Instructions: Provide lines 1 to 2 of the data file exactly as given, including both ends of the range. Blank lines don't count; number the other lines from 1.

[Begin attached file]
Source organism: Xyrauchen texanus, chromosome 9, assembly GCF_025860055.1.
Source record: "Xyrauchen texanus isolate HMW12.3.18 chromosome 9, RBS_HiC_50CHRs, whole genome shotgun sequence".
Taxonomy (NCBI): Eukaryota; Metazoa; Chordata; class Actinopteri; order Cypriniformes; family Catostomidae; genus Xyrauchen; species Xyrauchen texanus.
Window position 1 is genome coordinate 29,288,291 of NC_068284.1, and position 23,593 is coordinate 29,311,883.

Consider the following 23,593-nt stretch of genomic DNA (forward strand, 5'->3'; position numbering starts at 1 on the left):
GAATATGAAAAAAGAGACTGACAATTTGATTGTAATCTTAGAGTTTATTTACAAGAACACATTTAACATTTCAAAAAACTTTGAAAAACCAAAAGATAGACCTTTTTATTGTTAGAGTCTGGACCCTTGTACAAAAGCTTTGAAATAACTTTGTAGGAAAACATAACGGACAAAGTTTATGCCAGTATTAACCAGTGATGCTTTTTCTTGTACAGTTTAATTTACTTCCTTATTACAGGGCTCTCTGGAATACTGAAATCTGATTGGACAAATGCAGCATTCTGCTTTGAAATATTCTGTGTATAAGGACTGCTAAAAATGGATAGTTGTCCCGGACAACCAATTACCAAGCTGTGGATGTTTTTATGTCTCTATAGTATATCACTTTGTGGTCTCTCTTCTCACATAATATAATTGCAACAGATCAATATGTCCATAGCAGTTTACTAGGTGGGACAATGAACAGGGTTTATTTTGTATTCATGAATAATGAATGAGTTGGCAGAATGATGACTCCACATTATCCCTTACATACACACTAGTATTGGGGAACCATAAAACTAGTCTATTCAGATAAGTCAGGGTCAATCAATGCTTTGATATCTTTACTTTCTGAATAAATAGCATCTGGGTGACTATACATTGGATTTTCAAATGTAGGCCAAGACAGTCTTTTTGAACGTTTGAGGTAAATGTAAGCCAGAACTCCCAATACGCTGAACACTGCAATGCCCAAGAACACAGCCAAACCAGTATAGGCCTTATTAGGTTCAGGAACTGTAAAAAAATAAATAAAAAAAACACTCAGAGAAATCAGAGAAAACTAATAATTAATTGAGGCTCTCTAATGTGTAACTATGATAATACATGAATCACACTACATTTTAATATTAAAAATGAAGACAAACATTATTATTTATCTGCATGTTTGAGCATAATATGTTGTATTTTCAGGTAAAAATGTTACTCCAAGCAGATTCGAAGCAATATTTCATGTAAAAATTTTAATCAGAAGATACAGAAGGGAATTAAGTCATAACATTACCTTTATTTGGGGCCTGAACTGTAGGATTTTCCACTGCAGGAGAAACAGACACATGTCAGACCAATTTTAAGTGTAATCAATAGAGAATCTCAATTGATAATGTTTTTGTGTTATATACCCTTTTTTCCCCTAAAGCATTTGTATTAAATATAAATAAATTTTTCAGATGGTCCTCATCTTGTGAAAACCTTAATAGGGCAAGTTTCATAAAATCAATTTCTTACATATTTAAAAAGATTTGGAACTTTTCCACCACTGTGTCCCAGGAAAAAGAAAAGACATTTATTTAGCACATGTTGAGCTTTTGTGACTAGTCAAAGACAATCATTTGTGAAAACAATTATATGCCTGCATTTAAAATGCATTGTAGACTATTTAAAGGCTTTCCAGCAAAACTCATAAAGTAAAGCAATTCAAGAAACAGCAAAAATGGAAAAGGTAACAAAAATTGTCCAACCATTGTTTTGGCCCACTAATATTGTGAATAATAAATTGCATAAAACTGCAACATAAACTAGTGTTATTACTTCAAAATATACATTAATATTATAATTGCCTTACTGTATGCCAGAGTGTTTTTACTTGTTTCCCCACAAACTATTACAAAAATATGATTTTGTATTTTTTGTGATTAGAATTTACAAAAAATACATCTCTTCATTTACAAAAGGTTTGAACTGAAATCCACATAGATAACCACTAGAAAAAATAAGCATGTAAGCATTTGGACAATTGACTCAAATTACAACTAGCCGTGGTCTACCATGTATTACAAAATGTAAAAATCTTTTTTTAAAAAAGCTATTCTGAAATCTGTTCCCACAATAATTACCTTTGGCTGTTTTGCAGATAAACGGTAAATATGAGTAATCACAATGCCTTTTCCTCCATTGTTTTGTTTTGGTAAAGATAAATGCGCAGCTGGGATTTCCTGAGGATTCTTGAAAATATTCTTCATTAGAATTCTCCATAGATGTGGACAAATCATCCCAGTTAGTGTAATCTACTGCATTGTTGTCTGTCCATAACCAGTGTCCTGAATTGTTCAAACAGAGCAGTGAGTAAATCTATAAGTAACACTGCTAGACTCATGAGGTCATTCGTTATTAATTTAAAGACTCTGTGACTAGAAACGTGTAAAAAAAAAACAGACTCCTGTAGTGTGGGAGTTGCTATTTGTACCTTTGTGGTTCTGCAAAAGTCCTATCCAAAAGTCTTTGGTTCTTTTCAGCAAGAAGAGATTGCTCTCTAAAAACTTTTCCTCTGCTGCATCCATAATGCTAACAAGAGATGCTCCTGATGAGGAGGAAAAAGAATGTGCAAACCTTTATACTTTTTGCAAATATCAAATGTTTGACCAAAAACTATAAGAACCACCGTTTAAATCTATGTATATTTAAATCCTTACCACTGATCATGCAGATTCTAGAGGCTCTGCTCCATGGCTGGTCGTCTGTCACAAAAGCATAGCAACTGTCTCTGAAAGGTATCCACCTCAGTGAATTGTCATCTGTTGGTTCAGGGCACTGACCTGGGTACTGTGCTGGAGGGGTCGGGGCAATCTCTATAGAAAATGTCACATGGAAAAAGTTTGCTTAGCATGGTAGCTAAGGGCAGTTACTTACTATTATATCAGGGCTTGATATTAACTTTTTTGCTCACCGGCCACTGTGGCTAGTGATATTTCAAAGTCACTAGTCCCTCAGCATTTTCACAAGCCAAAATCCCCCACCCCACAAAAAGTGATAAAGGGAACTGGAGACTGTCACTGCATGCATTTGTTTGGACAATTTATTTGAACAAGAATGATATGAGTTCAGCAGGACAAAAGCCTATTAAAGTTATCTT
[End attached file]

Source organism: Xyrauchen texanus, chromosome 9, assembly GCF_025860055.1.
Source record: "Xyrauchen texanus isolate HMW12.3.18 chromosome 9, RBS_HiC_50CHRs, whole genome shotgun sequence".